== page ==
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Salt-free Homemade Udon Noodles

Salt-free Homemade Udon Noodles

You can easily make chewy, springy handmade udon noodles. They are salt-free too!

Ingredients: 3 servings

All-purpose flour
300 g
Water
160 ml
Flour for dusting (all-purpose flour)
as needed

Steps

1. Add the water to the flour little by little until it forms a rough dough. It's fine if it looks a bit crumbly.
2. Put the dough in a thick plastic bag and step on the dough until it's flat. Don't close the bag up.
3. Take the dough out of the bag and fold into thirds. Return the dough to the bag and step on it again until it's flat. Repeat this procedure 7 to 10 times.
4. Turn the dough one quarter every time you fold it over. Eventually you will end up with a smooth, square piece of dough.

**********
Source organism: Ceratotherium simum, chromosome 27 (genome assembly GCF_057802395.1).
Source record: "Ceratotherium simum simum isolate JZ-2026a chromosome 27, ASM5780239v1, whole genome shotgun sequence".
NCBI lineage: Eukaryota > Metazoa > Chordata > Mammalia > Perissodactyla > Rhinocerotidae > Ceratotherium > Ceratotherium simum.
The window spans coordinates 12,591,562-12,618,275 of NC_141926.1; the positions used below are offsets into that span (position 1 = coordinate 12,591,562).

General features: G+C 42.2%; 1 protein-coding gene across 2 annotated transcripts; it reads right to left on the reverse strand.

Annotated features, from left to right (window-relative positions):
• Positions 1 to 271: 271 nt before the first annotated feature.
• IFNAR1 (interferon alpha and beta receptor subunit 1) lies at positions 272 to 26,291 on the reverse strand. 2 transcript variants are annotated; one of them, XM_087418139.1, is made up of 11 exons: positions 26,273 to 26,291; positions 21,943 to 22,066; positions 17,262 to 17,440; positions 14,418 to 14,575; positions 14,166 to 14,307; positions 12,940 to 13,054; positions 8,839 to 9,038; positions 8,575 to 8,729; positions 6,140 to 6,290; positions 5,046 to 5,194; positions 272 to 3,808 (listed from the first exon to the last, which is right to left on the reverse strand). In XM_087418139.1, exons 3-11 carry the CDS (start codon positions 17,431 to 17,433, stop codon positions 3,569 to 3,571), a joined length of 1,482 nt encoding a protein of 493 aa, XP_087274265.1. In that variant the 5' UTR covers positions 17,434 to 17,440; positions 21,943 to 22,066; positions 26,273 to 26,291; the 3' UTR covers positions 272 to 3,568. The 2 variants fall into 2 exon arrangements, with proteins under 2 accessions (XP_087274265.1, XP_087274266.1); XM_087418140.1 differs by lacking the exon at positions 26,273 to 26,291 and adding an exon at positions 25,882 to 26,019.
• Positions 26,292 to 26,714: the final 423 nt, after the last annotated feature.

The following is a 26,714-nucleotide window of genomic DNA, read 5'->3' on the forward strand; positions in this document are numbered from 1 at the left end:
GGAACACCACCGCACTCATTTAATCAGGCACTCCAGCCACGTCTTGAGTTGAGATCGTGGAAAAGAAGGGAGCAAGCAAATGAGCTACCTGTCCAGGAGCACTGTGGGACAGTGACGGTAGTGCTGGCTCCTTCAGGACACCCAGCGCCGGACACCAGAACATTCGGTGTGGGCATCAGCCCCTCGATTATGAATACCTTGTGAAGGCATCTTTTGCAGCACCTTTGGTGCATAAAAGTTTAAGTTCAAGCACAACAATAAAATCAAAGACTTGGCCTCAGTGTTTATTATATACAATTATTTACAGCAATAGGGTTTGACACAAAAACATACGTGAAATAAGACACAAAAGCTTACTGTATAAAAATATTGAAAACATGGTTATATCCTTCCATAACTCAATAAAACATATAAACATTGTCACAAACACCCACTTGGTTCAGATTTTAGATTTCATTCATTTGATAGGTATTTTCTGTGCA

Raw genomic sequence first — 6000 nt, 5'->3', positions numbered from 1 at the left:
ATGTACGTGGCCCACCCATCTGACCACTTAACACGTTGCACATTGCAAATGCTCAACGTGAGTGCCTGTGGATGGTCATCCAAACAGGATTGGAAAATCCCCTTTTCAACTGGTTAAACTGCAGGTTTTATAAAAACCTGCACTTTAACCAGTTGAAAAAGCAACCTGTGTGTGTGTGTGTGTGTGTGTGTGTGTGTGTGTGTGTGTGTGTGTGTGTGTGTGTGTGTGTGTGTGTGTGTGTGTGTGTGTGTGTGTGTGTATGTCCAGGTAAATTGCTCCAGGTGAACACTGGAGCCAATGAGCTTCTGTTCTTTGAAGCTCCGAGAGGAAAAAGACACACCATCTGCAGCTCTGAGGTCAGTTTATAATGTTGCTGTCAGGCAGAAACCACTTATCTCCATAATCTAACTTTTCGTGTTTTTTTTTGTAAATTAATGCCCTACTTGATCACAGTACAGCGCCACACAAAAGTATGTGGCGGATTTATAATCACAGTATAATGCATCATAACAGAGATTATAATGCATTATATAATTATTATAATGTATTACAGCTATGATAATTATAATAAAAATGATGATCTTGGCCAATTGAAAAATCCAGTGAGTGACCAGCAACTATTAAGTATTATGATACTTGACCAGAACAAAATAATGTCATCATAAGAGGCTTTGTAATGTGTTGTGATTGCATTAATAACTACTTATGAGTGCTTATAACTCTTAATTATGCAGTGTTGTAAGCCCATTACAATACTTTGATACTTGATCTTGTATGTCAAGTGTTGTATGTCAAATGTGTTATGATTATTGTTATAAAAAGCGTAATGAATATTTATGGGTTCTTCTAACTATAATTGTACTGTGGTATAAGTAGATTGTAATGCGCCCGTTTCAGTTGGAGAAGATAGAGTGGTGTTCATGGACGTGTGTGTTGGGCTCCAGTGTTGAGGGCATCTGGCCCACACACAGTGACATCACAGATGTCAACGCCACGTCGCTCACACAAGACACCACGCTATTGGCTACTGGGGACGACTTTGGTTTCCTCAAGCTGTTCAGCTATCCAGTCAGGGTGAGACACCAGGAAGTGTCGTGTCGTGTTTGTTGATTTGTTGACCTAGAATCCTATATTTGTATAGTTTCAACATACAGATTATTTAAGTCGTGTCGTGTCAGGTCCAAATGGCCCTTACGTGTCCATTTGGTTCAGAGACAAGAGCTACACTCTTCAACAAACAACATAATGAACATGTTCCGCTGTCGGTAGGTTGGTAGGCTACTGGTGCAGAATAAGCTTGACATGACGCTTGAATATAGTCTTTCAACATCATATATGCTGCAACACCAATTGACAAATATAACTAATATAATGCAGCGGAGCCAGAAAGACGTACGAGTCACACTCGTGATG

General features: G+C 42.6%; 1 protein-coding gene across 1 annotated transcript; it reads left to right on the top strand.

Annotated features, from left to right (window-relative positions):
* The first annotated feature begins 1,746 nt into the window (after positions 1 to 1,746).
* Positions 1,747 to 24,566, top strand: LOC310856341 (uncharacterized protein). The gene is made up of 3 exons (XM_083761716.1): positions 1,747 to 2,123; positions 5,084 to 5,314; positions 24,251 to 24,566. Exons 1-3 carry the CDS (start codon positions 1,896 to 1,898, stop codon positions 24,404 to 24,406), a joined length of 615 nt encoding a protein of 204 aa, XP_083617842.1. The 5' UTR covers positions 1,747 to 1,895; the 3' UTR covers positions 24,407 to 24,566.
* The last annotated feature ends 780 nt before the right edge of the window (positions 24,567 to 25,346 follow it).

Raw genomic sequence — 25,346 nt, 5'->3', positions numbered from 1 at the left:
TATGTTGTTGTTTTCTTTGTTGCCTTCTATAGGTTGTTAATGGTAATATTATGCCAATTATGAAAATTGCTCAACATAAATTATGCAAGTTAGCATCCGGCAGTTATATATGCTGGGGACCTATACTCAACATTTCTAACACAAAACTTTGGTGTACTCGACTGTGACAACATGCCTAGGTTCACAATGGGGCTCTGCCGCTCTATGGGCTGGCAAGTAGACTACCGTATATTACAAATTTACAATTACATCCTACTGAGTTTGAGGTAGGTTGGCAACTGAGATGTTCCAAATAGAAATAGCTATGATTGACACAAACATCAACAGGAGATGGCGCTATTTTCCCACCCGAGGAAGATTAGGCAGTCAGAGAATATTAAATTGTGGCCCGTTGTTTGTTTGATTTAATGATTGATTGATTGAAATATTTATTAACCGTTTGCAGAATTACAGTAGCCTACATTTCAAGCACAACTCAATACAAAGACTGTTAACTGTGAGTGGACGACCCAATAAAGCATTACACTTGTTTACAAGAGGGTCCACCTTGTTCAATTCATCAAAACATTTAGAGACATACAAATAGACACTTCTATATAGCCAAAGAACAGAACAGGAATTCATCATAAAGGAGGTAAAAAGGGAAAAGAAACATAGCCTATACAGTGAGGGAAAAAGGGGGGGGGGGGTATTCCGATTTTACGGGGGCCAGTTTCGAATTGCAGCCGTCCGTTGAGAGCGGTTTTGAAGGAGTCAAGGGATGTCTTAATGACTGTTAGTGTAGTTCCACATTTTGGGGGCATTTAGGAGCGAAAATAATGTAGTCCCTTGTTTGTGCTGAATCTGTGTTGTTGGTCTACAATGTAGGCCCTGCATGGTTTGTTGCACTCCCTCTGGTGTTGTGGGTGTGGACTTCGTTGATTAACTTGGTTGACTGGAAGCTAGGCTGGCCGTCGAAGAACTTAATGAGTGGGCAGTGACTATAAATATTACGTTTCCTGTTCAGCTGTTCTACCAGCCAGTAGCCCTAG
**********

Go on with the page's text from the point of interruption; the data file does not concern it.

5. Cover the dough with a tightly wrung out kitchen towel, and let rest for 40 minutes.
6. Dust the work surface and the dough with flour. Flatten first with your hands, then roll out with a rolling pin. When the dough is 30 cm square,
7. ..flour it again and roll it around the rolling pin. Roll the dough putting your weight into it, rolling from front to back and side to side.
8. When the dough is about 3mm thick, spread it out and fold it up accordion-style into 10cm wide folds, then cut the dough.
9. Cut the noodles rather thinly, since they'll become about 20% thicker after you boil them. The noodles in the photo increased in thickness from 5.4mm to 6.6mm.
10. Dust the noodles and untangle them.
11. Put the noodles in plenty of boiling water, stirring with cooking chopsticks to prevent them from sticking together.
12. When the water comes back to a boil, lower the heat so that the pot doesn't boil over. Boil for about 12 minutes.
13. When the noodles are done, drain and then rinse the noodles in cold running water while scrubbing the noodles gently with your hands. This makes the noodles firm and shiny.

Story Behind this Recipe

My father learned how to make udon noodles in a class. He taught my mother how to make them, and she became so good that she conducted her own classes. She in turn taught me how to make them..that's how this family tradition has progressed.